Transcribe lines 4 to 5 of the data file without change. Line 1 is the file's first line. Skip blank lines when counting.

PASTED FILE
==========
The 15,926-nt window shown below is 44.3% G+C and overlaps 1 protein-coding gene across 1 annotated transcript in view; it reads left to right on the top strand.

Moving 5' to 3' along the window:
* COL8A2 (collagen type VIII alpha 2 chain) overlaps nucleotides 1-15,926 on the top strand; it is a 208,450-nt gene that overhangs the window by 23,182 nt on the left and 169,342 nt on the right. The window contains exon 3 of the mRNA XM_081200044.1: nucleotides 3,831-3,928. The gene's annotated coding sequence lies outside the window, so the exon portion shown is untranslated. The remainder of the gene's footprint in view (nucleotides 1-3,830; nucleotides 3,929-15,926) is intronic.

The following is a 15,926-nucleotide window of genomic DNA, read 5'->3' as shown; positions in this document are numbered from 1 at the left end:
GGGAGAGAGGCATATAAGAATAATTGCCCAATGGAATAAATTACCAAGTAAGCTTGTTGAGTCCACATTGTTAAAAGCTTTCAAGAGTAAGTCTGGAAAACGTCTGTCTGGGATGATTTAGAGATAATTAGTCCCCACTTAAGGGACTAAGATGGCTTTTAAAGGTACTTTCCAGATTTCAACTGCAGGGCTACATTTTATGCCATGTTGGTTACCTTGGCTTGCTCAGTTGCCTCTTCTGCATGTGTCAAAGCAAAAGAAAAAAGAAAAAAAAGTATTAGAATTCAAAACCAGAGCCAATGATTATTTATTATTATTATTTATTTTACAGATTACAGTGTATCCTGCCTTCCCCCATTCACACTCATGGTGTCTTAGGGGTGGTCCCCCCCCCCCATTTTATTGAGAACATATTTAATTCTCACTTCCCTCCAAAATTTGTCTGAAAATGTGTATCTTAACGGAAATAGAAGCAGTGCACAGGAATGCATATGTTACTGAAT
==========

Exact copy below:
The following is a 15,926-nucleotide window of genomic DNA, read 5'->3' as shown; positions in this document are numbered from 1 at the left end:
GGGAGAGAGGCATATAAGAATAATTGCCCAATGGAATAAATTACCAAGTAAGCTTGTTGAGTCCACATTGTTAAAAGCTTTCAAGAGTAAGTCTGGAAAACGTCTGTCTGGGATGATTTAGAGATAATTAGTCCCCACTTAAGGGACTAAGATGGCTTTTAAAGGTACTTTCCAGATTTCAACTGCAGGGCTACATTTTATGCCATGTTGGTTACCTTGGCTTGCTCAGTTGCCTCTTCTGCATGTGTCAAAGCAAAAGAAAAAAGAAAAAAAAGTATTAGAATTCAAAACCAGAGCCAATGATTATTTATTATTATTATTTATTTTACAGATTACAGTGTATCCTGCCTTCCCCCATTCACACTCATGGTGTCTTAGGGGTGGTCCCCCCCCCCCATTTTATTGAGAACATATTTAATTCTCACTTCCCTCCAAAATTTGTCTGAAAATGTGTATCTTAACGGAAATAGAAGCAGTGCACAGGAATGCATATGTTACTGAAT